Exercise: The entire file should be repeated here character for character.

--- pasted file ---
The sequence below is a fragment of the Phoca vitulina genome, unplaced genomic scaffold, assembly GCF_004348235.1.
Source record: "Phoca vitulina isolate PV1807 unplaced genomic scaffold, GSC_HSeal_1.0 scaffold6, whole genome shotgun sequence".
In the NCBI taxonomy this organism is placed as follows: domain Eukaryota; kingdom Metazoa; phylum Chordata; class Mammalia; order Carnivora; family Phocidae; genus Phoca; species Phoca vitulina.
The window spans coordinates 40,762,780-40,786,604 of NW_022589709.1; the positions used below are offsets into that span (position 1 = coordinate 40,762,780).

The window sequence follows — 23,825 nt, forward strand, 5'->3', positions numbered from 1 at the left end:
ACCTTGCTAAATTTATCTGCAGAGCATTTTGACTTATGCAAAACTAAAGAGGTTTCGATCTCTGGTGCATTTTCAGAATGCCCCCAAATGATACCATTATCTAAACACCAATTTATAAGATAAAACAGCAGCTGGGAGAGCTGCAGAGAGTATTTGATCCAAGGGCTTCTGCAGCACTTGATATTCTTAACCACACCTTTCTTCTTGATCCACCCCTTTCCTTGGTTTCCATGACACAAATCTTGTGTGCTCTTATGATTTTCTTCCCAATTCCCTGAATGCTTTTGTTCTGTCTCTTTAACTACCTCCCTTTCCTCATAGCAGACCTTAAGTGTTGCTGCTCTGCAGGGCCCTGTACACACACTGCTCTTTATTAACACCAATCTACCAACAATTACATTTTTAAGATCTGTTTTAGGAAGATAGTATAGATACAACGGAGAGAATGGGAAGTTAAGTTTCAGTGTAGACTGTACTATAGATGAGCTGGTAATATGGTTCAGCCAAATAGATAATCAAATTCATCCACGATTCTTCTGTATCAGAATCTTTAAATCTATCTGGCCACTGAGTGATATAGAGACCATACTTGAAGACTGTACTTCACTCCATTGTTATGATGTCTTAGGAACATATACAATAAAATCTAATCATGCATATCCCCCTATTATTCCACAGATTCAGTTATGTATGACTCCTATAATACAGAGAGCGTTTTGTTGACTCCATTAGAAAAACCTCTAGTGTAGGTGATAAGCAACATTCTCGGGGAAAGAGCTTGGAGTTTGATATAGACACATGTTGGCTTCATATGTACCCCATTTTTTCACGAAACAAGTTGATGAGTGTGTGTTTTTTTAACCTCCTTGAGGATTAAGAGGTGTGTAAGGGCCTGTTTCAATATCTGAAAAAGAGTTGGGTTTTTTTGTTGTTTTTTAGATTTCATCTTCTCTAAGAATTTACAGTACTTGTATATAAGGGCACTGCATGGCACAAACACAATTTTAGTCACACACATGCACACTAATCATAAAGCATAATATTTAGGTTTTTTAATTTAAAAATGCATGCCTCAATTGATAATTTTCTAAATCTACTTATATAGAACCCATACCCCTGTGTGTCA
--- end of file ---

The sequence below is a fragment of the Phoca vitulina genome, unplaced genomic scaffold, assembly GCF_004348235.1.
Source record: "Phoca vitulina isolate PV1807 unplaced genomic scaffold, GSC_HSeal_1.0 scaffold6, whole genome shotgun sequence".
In the NCBI taxonomy this organism is placed as follows: domain Eukaryota; kingdom Metazoa; phylum Chordata; class Mammalia; order Carnivora; family Phocidae; genus Phoca; species Phoca vitulina.
The window spans coordinates 40,762,780-40,786,604 of NW_022589709.1; the positions used below are offsets into that span (position 1 = coordinate 40,762,780).

The window sequence follows — 23,825 nt, forward strand, 5'->3', positions numbered from 1 at the left end:
ACCTTGCTAAATTTATCTGCAGAGCATTTTGACTTATGCAAAACTAAAGAGGTTTCGATCTCTGGTGCATTTTCAGAATGCCCCCAAATGATACCATTATCTAAACACCAATTTATAAGATAAAACAGCAGCTGGGAGAGCTGCAGAGAGTATTTGATCCAAGGGCTTCTGCAGCACTTGATATTCTTAACCACACCTTTCTTCTTGATCCACCCCTTTCCTTGGTTTCCATGACACAAATCTTGTGTGCTCTTATGATTTTCTTCCCAATTCCCTGAATGCTTTTGTTCTGTCTCTTTAACTACCTCCCTTTCCTCATAGCAGACCTTAAGTGTTGCTGCTCTGCAGGGCCCTGTACACACACTGCTCTTTATTAACACCAATCTACCAACAATTACATTTTTAAGATCTGTTTTAGGAAGATAGTATAGATACAACGGAGAGAATGGGAAGTTAAGTTTCAGTGTAGACTGTACTATAGATGAGCTGGTAATATGGTTCAGCCAAATAGATAATCAAATTCATCCACGATTCTTCTGTATCAGAATCTTTAAATCTATCTGGCCACTGAGTGATATAGAGACCATACTTGAAGACTGTACTTCACTCCATTGTTATGATGTCTTAGGAACATATACAATAAAATCTAATCATGCATATCCCCCTATTATTCCACAGATTCAGTTATGTATGACTCCTATAATACAGAGAGCGTTTTGTTGACTCCATTAGAAAAACCTCTAGTGTAGGTGATAAGCAACATTCTCGGGGAAAGAGCTTGGAGTTTGATATAGACACATGTTGGCTTCATATGTACCCCATTTTTTCACGAAACAAGTTGATGAGTGTGTGTTTTTTTAACCTCCTTGAGGATTAAGAGGTGTGTAAGGGCCTGTTTCAATATCTGAAAAAGAGTTGGGTTTTTTTGTTGTTTTTTAGATTTCATCTTCTCTAAGAATTTACAGTACTTGTATATAAGGGCACTGCATGGCACAAACACAATTTTAGTCACACACATGCACACTAATCATAAAGCATAATATTTAGGTTTTTTAATTTAAAAATGCATGCCTCAATTGATAATTTTCTAAATCTACTTATATAGAACCCATACCCCTGTGTGTCA